Details of the Stained Glass Windows

 The Triptych

The Nativity by Burne JonesThe Crucifixion by RossettiThe Resurrection by William Morris

Left. The Nativity by Burne Jones
Centre. The Crucifixion by Rossetti
Right. The Resurrection by William Morris

These three windows were made in 1863 and originally installed in the
Chancel window.

The Nativity shows Mary, Joseph and the baby Jesus with Shepherds and
Angels. The emblems of St Matthew and St Mark are above. Burne Jones’
cartoon for the Nativity can be seen in the Birmingham City Art Gallery.

The Crucifixion is depicted with Mary the mother of Jesus on the left and
St John the Evangelist on the right of the cross with a flying Angel on each side.
The Sun and Moon emblems are above.

The Resurrection shows Jesus with his disciples and angels. The
emblems of St Luke and St John are above.

Documentation in the minute book dated December 1862 states – “Agreed
that Rossetti having drawing a cartoon of the ‘Crucifixion’ for the
Dedlicote window centre light, Jones do one of the ‘Nativity’ for one
side light and Morris one of the ‘Resurrection’ for the other. Jones’
price be £5 but that Morris only have £3.

The Annunciation

The Angel GabrielMary Annunciation

These two small windows were made in 1863 and originally installed in
the South Aisle west window The left hand window shows the Angel Gabriel
standing holding a large scroll. The right hand window shows Mary in a
small room, kneeling with a large lily in a pot on the floor.

The inscription below the Angel is ‘Ecce virgo concipiet et pariet filium
et volcabitur nomen eius Emmanuel’. This translates as ‘Behold a virgin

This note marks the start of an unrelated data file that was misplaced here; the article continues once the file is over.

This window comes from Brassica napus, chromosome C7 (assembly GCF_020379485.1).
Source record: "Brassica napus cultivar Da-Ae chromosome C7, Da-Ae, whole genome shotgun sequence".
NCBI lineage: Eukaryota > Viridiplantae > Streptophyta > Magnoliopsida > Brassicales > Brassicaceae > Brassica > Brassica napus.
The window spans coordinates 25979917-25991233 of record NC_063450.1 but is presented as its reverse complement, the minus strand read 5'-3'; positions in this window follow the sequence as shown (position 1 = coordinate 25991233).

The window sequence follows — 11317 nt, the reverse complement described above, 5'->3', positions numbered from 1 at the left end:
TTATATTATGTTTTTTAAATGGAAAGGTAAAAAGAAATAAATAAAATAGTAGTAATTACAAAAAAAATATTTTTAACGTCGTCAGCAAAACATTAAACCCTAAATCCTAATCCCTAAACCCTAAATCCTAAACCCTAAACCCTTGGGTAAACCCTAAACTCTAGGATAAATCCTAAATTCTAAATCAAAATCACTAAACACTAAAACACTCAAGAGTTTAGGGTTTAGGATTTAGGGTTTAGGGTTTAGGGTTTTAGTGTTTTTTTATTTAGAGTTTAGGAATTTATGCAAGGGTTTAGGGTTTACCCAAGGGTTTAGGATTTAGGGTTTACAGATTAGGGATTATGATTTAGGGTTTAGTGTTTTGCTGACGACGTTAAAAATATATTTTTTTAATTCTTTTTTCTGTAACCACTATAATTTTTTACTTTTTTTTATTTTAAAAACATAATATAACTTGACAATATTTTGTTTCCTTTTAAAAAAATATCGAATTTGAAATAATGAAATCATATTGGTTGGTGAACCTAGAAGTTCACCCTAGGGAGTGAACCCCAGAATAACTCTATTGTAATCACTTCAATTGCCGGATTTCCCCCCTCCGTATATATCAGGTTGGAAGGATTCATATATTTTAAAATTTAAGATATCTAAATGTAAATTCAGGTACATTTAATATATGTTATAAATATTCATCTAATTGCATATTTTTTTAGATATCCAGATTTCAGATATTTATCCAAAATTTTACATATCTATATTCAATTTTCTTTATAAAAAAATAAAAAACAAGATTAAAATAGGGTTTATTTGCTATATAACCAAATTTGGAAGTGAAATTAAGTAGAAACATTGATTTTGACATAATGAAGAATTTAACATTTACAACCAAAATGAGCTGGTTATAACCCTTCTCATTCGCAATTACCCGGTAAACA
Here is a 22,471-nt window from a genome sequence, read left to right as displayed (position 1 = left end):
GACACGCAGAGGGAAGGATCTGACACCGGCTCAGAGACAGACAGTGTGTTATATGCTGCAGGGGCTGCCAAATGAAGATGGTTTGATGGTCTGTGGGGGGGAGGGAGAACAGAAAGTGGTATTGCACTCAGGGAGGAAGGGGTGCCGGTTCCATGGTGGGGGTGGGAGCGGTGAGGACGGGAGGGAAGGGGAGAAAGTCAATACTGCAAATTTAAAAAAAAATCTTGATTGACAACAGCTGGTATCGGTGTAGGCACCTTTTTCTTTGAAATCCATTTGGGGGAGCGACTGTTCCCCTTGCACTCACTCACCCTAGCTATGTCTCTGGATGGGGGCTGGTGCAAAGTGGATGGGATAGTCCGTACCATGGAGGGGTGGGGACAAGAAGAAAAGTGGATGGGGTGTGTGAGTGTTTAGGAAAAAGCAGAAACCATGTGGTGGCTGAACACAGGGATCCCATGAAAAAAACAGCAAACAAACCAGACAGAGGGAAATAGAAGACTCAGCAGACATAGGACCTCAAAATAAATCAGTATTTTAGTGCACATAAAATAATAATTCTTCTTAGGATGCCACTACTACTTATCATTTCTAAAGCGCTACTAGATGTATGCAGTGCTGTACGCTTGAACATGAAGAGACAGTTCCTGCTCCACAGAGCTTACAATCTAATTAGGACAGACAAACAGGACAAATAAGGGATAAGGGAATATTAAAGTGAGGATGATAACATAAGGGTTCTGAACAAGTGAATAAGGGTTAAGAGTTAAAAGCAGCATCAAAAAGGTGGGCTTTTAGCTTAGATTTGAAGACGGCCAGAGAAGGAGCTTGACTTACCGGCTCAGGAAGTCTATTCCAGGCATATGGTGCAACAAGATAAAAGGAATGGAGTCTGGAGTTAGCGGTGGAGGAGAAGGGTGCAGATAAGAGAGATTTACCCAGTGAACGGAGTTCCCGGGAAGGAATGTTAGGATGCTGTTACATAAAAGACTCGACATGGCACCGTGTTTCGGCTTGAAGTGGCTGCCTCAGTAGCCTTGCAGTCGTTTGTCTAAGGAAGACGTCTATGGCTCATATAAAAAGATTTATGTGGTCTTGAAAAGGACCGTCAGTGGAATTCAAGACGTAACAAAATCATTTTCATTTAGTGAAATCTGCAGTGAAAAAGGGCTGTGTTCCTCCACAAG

shall conceive and bear a son and his name shall be called Emmanuel’.
The scroll that is held by the Angel says ‘Ave Maria gratia plena Dominus
tecum’ which translates as ‘ Hail Mary full of Grace, the Lord is with you’.

The inscription below Mary is ‘Spiritus Sanctus superveniet in te et
virtus Altissimi obumbrabit tibi’. This translates as ‘The Holy Spirit
shall come over you and the power of the Most High shall overshadow you’.

Burne Jones’ cartoon , originally designed for tiles and previously used at
St Martins’ Scarborough, is in the Birmingham City Art Gallery.

 

St Anne and St Catherine

 

St AnneSt Catherine

Left. St Anne by Maddox Brown
Right. St Catherine by William Morris

These were made in 1873 and originally installed in the South Aisle central window. They are not displayed next to each other now, Saint Anne being by the front door and St Catherine in the main church by the organ.

St Mary the Virgin and St Nicholas

 

The Virgin and ChildSt Nicholas

Left. The Virgin and Child by Burne Jones
Right. St Nicholas with Babe by Burne Jones

These were made in 1877 and originally installed in the South Aisle east window. The Virgin and child is inscribed Sancta Maria Virgo and shows Mary in a blue and white cloak. Unusually the Virgin is crowned. St Nicholas is in a green cape lined with gold.